Look to the Past: The Cowboys' Focus Should Be on the Ground

Bob RepassContributor IJuly 30, 2009

DALLAS - SEPTEMBER 15:  Running back Marion Barber #24 of the Dallas Cowboys celebrates a touchdown with Jason Witten #82 against the Philadelphia Eagles in the fourth quarter at Texas Stadium on September 15, 2008 in Irving, Texas.  (Photo by Ronald Martinez/Getty Images)

Back in the early 1990s, when the Cowboys were the most dominating team in the NFL, the offense was led by the "triplets"—Troy Aikman, Michael Irvin, and Emmitt Smith.

While all three contributed much to the success the Cowboys enjoyed, the driving factor behind the team’s three Super Bowl victories was the running attack led by Smith—if the Cowboys are going to make a run this season at getting back to the Super Bowl, then they are going to have to return to the philosophy of running the football.

As hard as it is to believe with Tony Romo and Jason Witten on the offensive side of the ball, the strength of the Cowboys’ offensive unit is at the running back position.

The Cowboys have a new set of "triplets"—three running backs 26 years old or younger Marion Barber, Felix Jones, and Tashard Choice.

Last season this trio combined for over 1,600 yards and a 4.5 yard per carry average while scoring 12 touchdowns.  Yet they only carried the ball 360 times compared to 578 passing attempts.

Doesn’t one of the deepest and most talented groups of running backs in the game deserve more than 37 percent of the offensive snaps?

In 2008, the Cowboys ranked 21st in the NFL in rushing offense.  Their 401 rushing attempts ranked 25th in the league and last in the NFC East.

Last year, seven teams rushed the ball more than 500 times, led by the Baltimore Ravens with 592 attempts.  These seven teams had a combined won-lost record of 80-32; that’s a .714 winning percentage.

Of the 12 teams that made the playoffs, only Indianapolis with Peyton Manning and Arizona with Kurt Warner, ran the ball fewer times than the Cowboys.  In addition, the Cowboys only rushed for 12 touchdowns last season, ranking 22nd in the league.

But there are signs of promise in the Cowboys' ground game.

Last year, they had 12 runs of 20 yards or more, which ranked 10th in the league, demonstrating the team has playmakers at the position.  Over 25 percent of their rushing attempts—102 of the 401—resulted in first downs.

The Cowboys can run the ball, they just choose not to.

The Cowboys must change their offensive mindset and make a concerted effort to balance the offense and make the running attack a more important focus of their game plans.

The talent is there starting with Marion Barber III; Barber, entering his fifth season, is coming off a dislocated toe on his right foot that he hobbled on during the last four games of the season.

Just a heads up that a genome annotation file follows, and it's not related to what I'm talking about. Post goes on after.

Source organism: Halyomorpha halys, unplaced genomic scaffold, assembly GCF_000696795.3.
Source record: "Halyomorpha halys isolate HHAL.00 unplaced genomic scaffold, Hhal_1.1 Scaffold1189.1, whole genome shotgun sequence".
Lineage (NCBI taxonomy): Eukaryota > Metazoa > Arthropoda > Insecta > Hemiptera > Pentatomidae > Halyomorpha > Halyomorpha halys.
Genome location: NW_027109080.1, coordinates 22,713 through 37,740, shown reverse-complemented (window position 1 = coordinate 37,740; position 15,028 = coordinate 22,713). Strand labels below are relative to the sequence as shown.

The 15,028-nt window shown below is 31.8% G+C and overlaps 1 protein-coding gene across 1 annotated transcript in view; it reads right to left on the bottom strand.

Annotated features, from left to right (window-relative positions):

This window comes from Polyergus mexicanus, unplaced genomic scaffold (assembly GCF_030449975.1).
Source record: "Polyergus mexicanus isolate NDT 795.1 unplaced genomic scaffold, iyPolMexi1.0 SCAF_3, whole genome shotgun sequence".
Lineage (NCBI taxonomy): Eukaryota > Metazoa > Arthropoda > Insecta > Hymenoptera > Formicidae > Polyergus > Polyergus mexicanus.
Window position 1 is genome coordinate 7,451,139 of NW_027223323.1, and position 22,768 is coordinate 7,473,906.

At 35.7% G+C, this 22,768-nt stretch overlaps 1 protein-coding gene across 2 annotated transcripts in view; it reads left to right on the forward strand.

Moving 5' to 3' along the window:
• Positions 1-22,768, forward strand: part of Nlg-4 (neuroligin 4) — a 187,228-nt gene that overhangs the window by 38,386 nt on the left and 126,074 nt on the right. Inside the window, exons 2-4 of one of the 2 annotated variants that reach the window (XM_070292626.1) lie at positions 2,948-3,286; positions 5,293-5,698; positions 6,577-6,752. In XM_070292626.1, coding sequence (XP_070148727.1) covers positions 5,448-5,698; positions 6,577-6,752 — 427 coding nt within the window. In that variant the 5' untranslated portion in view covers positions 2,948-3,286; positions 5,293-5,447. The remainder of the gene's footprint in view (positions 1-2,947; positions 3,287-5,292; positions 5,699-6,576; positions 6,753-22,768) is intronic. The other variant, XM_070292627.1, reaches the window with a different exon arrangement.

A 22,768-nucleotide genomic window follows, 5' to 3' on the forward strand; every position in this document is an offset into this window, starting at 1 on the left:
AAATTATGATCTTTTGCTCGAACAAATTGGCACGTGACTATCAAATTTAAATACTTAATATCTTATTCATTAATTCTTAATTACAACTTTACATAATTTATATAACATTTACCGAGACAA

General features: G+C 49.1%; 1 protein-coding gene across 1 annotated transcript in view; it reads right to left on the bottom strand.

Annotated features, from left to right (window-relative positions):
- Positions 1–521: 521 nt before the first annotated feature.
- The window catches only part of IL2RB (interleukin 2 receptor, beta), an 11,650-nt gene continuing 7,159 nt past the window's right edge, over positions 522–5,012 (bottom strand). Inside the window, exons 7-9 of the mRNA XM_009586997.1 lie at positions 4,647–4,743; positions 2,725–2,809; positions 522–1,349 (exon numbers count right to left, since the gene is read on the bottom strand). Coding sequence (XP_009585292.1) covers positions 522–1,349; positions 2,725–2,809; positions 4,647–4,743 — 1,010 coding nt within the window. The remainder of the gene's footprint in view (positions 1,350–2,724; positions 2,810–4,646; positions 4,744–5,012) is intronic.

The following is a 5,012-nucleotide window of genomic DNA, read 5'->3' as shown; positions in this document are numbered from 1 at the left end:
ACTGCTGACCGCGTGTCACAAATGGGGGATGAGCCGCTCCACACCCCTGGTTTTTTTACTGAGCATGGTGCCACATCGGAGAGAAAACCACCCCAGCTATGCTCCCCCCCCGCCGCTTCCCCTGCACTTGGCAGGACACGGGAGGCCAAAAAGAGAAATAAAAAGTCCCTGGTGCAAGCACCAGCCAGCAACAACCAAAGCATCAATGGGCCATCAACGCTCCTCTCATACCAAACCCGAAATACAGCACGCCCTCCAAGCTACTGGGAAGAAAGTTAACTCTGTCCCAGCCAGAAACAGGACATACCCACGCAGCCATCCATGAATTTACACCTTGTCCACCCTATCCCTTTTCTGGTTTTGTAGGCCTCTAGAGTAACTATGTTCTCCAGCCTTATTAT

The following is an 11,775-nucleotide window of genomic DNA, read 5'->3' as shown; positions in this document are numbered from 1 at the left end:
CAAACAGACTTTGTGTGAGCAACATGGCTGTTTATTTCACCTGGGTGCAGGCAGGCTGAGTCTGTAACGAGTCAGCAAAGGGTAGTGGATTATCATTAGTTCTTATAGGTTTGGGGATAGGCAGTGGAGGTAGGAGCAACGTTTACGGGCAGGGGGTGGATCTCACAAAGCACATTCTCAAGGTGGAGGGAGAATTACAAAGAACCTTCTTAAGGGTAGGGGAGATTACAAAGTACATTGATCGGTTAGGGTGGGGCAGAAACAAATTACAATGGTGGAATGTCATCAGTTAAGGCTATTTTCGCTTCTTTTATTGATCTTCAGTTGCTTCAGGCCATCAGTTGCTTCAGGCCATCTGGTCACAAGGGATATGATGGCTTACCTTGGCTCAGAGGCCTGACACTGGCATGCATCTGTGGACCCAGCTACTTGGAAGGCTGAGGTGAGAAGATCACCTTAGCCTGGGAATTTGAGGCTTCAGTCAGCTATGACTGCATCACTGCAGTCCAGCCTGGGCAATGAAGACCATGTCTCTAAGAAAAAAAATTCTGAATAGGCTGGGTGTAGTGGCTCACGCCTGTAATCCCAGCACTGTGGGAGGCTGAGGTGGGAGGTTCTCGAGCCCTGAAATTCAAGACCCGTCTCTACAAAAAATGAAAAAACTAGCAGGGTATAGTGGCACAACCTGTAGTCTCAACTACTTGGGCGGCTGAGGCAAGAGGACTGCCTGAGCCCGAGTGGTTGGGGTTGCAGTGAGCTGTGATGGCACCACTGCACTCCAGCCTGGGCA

Prior to his injury, Barber had three 100 yard games including a season high 142-yard performance in week three against Green Bay.  He then finished the year with 885 yards on 238 carries and rushed for seven touchdowns.

After Barber got hurt, Tashard Choice stepped in to more than adequately fill his shoes.  Choice, who will be in his second season out of Georgia Tech, rushed for 472 yards on just 92 carries.

To put in perspective just how effective Choice was, in four games against teams with outstanding run defenses—Pittsburgh, Baltimore, Philadelphia, and the New York Giants—he ran for 325 yards averaging 5.2 yards a carry.

Also early in the season, before the wheels started to fall off of the Cowboys offense, the third cog in the running machine, Felix Jones, was showing why he was the team’s No. 1 draft choice in 2008.

Jones played in only five games before tearing his hamstring, but in those games he ran for 266 yards while averaging a remarkable 8.9 yards per carry and scoring three rushing touchdowns.

So how does Offensive Coordinator Jason Garrett find a way to get all three of these weapons involved in the ground game?

Increase the number of rushing attempts in the game plan for one and be creative for another.

The Cowboys should look to run a minimum of 30 times a game.  That would amount to 480 attempts over the 16-week season, an increase of almost 80 attempts over last year.

Get creative and come out with formations that have Choice and Barber on the field at the same time.  Or put Jones in the slot and run some misdirection plays with him.

The idea is to get as many of these playmakers on the field as possible.  The Cowboys should roll out their version of the "wildcat" formation and make it a part of their regular offensive game plans.

Do not forget this package first became popular a couple seasons ago at the University of Arkansas when they used it in order to get both their top running backs Darren McFadden and Felix Jones on the field at the same time—yes, the same Felix Jones now residing in the Cowboys backfield.

The Cowboys also have two wide receivers on their roster that saw significant amount of time at the quarterback position in college: Both Patrick Crayton and Isaiah Stanback would be natural fits for the wildcat package.

As a 10-year Cowboys season ticket-holder, I have sat and endured far too many games that look the same.  Try to run once, maybe twice and when that doesn’t work have Romo drop back to pass.

The Cowboys cannot abandon the ground game so quickly.  They have the offensive weapons to be one of the most dangerous running teams to match up against in the league.

Oh and in case you have not heard, the new "triplets" have rolled out a nickname of their own—Tash, Dash, and Smash.


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